By Kajal Basu
The spiritual, scientific and cultural all come together as the members of the Damanhur community in Italy experiment with time travel. After years of study, they claim to have devised a system that takes you back to the past. But is time travel for real?
Understanding time travel is going to take tie. Understanding time travel according to an enigmatic, insular, self-professedly cutting-edge New Age group is going to take much, much more.
When the leaders of Damanhur, a utopian and somewhat phantasmagorically-inclined spiritual kibbutz in Catholic-dominated northern Italy, claimed that its members could go back in time, the first honest reaction was a titter. In clinically scientific terms, the concepts of time travel is a matter of such insanely complicated theoretical meta-mathematics that it keeps most cults from claiming to have sat and quaffed wine with Charlemagne or gazed upon Gautama the Buddha.
In fact, Life Positive, scouring libraries for frustratingly scattered New Age information and inspiration, chanced upon a lead story on Damanhur’s time travel in a British magazine, Kindred Spirit, and ended up admiring the organization’s full frontal bravado. We shot off a fax with a list of queries. The reply was prompt: only, it was six pages of impenetrable hyper-jargon, which suggested that the Damanhurians were either too close to the issue to simplify its essentials or were deliberately obfuscating it.
Evading the issue of time travel (‘these are quite special researches whose results we normally do not disclose’), Esperide, a spokesperson for the community wrote: ‘The most important principle of all our researches is that art and science are complementary to each other, it is possible to obtain results that contemporary science declares impossible, if you combine human creativity and will with technology.’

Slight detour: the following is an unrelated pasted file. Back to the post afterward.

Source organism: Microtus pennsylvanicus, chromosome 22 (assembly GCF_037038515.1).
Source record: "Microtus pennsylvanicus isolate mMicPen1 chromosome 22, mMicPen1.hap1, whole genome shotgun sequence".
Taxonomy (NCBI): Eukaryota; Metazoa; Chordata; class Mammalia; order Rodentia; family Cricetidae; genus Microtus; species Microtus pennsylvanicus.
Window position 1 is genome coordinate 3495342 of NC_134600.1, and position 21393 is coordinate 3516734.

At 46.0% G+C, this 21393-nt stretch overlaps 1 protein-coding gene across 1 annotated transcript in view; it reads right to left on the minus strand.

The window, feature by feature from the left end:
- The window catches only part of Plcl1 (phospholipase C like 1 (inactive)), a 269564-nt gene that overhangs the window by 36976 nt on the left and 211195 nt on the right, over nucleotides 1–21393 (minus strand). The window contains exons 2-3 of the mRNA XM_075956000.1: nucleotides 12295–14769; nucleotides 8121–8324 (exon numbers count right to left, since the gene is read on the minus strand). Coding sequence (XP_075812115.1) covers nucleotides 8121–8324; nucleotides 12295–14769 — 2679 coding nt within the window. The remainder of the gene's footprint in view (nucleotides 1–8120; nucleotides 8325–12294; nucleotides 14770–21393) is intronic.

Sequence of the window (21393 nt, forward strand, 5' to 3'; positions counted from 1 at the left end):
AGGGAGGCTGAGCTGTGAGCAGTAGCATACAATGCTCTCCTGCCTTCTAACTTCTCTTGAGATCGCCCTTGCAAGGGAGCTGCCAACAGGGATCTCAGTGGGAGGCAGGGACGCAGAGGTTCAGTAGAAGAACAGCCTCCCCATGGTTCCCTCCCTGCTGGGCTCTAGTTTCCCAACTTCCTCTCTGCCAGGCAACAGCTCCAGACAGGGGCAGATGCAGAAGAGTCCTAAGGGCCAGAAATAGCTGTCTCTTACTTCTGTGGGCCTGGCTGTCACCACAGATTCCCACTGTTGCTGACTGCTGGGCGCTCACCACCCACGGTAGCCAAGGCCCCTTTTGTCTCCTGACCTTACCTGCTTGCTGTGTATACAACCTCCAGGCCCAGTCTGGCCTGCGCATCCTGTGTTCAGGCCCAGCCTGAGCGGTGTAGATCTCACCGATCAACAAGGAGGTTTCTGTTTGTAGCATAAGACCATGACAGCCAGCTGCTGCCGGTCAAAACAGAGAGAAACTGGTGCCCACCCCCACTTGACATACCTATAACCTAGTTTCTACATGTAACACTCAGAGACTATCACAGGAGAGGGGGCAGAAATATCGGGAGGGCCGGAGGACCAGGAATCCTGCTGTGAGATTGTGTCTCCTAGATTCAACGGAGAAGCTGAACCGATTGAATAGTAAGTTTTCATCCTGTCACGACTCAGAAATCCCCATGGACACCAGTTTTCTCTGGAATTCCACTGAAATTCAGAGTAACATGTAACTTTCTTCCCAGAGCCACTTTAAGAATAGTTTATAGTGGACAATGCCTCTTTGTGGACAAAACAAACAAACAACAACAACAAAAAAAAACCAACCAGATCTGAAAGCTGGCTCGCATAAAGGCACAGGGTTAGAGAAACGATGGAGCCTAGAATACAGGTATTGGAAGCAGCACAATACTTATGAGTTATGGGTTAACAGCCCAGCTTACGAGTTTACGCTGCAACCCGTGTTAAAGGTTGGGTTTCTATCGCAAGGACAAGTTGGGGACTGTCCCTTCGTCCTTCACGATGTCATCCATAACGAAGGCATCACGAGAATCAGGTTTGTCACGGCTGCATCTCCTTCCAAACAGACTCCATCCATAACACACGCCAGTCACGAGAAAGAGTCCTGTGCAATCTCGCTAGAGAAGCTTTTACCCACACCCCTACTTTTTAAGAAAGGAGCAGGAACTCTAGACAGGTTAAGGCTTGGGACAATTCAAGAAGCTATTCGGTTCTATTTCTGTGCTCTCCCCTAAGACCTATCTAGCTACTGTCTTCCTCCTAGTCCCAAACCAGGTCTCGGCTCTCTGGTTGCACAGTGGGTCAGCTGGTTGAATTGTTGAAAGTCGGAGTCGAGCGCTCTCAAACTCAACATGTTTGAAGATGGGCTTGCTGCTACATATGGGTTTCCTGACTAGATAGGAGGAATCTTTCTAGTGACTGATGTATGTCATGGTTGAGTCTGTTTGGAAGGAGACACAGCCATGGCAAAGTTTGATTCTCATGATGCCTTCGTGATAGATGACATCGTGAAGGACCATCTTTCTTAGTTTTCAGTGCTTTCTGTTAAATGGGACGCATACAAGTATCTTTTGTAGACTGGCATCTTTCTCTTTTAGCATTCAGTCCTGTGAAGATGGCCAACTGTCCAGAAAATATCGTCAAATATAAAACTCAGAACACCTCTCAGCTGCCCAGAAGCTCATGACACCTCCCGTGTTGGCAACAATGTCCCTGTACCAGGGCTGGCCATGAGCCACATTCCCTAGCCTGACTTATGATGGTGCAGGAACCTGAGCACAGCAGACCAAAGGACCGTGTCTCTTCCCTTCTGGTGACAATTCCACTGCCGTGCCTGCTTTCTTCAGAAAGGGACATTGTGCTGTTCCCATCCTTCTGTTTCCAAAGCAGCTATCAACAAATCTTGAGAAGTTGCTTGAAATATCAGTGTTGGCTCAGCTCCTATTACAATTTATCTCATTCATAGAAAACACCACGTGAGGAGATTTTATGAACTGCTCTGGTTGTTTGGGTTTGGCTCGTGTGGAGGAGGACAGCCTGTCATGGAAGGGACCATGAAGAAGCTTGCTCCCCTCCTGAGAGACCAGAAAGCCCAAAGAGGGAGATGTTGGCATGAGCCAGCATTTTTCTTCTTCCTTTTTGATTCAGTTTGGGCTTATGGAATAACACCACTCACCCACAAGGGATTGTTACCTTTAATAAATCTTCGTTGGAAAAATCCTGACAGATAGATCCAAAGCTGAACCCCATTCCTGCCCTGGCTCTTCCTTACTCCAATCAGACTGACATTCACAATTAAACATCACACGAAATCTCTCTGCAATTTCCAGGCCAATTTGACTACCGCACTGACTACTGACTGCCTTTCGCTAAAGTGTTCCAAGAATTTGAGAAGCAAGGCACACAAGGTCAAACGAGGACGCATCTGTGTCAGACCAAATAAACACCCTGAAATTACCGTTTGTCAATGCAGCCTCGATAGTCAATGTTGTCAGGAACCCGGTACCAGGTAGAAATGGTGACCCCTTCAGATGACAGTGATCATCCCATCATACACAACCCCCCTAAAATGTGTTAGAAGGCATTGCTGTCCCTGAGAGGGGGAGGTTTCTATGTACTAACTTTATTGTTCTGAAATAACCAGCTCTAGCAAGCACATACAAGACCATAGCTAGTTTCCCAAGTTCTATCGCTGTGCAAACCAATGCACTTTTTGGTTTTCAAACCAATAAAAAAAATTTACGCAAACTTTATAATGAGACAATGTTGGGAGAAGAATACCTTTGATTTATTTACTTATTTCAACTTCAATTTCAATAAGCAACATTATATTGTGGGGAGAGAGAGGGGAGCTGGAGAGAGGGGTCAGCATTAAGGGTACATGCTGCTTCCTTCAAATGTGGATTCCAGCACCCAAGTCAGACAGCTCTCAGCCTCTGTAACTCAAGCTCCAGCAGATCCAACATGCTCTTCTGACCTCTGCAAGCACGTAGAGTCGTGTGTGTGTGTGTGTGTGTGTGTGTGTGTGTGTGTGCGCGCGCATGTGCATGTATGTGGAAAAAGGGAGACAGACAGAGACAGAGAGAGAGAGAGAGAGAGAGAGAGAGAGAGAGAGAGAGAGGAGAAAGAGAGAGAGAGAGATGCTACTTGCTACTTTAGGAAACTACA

Damanhur also flew very close to the sun: it was featured on BBC TV’s primetime Europe Today in May 1996—not because of its USP of traveling in time, but because of a neighborly civic spat with the citizens of Valchiusella, a valley at the foothills of the Italian Alps, with whom the Damanhurians happen to live too close for mutual comfort.
Unfortunately for the citizens, as with the handful of multinational cults rich and powerful enough to afford their own currency, Damanhur is not budging. If anything, it has dug its toes in; as of March 1996, one Damanhur ‘credit’ is worth 1,400 liras, said to be fully convertible within the valley; the organization has purchased, upfront and cash-down, 120 hectares of dense woodland, 5 hectares of slickly built-up urban surface, 60 hectares of fecund farmland, and over 70 buildings. Damanhur’s ‘autonomous’, nonpartisan association is cleverly named Con Te per il Paese (With you for the country) and claims 15,000 supporters across Italy.
As with all smart and ambitious cults, Damanhur promotes only the most public arts: brilliant architecture, outsized like that of all major religions and designed to induce awe; Tiffany doors and windows, and painted and stained glass domes; a workshop that designs mosaics for the floors and walls of the subterranean grid; artists’ studios; and computer graphics.
The walls of this well-lit society are lined with bas-reliefs and candle stand niches with colored, liquid-filled glass spheres-the ‘sphereselfs’, virtual television monitors that are said to keep tabs on trips to the past. Memory and data storage are provided by ‘crystalselfs’. The former are ‘composed of a metal structure combined with a sphere containing alchemic liquids that can be programmed for very complex functions, for one or more people; the latter are built of metals and crystals’.
The foundation of Damanhurian creativity rests on the most common and beautiful template in nature: the Golden Mean, a quadrangular fractal design evident in all seashells, plant leaves, anemones. The Damanhurians call it ‘the spiral’, the basis of ‘selfica, an ancient science’.